Dayton sees 'resentment' from public at walleye forum
ISLE, Minn. - Gov. Mark Dayton took heat from a raucous crowd Friday during a standing-room-only public meeting on the Minnesota government's potential early halting of the walleye fishing season on Mille Lacs Lake.
Held inside a packed high school auditorium in the resort town of Isle near the lake, several commenters drew enthusiastic cheers and applause after they railed against perceived mismanagement of the lake's dwindling walleye population by the Minnesota Department of Natural Resources and gill netting by Mille Lacs Band of Ojibwe. Others feared that resorts and tourism jobs would disappear.
"The DNR's numbers are skewed from the beginning," one woman said. "From the minute they say that netting over spawn beds is not affecting the walleye population, that's nuts."
Dayton told reporters afterward that the comments showed him the depth of the "bitterness and resentment" toward the DNR, calling the lack of trust between the residents and the agency "totally unacceptable."
However, the crowd gave a standing ovation when Dayton announced Mille Lacs Band Chairwoman Melanie Benjamin had offered to suspend the tribe's gill netting of walleye on the lake next year.
"It came as a wonderful surprise to me," Dayton said.
In addition, Dayton and legislators are preparing for a likely special session of the Minnesota Legislature as soon as next week, where a potential $20 million financial aid package to resorts could be considered.
"We've got to do everything we can to keep your businesses going during this immediate crisis," Dayton said during the forum.
The state would likely announce on Monday whether or not it would close the season early, Dayton said. Minnesota Department of Natural Resources Commissioner Tom Landwehr has said that the lake's walleye harvest quota likely would be exceeded by Monday, forcing the agency to close the season. The quota is set as part of a Mille Lacs co-management agreement with eight Chippewa bands under a federal ruling.
Commenters from the audience Friday lambasted the ruling as well, calling it unjust.
Following heated exchanges with commenters during the forum, Dayton told people to stay away from criticizing Indian walleye management.
"If you're going to slap in the face people who have just made a huge sacrifice to move this thing forward, it's very ill-advised," he said.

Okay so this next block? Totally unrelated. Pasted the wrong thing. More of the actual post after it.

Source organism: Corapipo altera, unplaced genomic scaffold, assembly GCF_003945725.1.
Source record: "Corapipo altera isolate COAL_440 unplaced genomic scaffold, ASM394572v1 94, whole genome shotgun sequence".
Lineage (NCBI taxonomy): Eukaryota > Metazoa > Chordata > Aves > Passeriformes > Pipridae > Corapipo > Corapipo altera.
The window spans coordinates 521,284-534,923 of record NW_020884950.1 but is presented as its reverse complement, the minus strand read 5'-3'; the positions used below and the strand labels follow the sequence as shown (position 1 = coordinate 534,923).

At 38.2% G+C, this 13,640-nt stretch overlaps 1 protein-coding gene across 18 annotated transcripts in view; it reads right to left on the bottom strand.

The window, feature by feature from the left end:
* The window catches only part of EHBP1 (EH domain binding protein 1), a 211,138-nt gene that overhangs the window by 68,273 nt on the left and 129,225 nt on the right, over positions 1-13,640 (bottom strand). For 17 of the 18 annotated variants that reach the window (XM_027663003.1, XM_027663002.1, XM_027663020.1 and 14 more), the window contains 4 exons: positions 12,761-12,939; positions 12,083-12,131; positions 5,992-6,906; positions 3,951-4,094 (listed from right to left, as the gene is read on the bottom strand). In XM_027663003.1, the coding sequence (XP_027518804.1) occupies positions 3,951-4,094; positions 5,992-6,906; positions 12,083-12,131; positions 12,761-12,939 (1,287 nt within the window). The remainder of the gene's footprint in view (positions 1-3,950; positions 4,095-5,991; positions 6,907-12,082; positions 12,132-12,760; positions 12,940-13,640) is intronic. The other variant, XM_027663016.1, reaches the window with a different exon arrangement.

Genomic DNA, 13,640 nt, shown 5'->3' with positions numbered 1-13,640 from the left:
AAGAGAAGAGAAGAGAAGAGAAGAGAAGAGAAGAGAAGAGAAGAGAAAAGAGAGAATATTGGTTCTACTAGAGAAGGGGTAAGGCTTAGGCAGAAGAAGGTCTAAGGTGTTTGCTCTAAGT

When one commenter spoke of the "extremist and unacceptable working of the Mille Lacs Pacific Treaty fisheries management," Dayton cut him off.
"We're not going to go into racist rants here," Dayton said, raising his voice. "No, I'm not going to do it!"
"This has nothing to do with racism!" the man shot back. He went on to say the management system he was referencing was run by the DNR and he wasn't specifically talking about Indian fishing.
"Mille Lacs lives matter," he said. "Treaty fisheries management Mille Lacs-style has to go."
Other commenters offered more staid suggestions on how to deal with the situation, such as stocking the walleye-heavy areas with minnows to help feed them, creating a walleye fish hatchery on the lake, or depopulating pervasive flocks of black cormorants that prey on walleye.
In a letter addressed to Commissioner Landwehr on Friday, Chairman Tom Hackbarth, R-Cedar, Rep. Dale Lueck, R-Aitkin and Rep. Sondra Erickson, R- Princeton asked that Lake Mille Lacs remain open to fishing for walleye, but only for catch and release.
"With a short time remaining in the 2015 fishing season and an upcoming ice fishing season, we believe it is vital to the local economy to keep the fishery to walleye fishing on a catch and release basis and that this will result in the most positive economic results for the community," the letter read.
Lueck and others have encouraged Dayton to form a working group to assess the Mille Lacs situation and establish a course of action. Lueck welcomes continued feedback from local citizens and can be reached by emailing firstname.lastname@example.org or by calling 218-927-2495.
U.S. Rep. Rick Nolan, D-Minn, was also present at the forum along with state legislators. He was supportive of trying to control the cormorants, saying they had come back after the federal government's ban on DDT pesticides.
"The governor seemed open to just about all the suggestions made here today," Nolan said. "I was pleased with the spirit of the meeting. Everybody, for the most part, is committed to 'let's work together.'"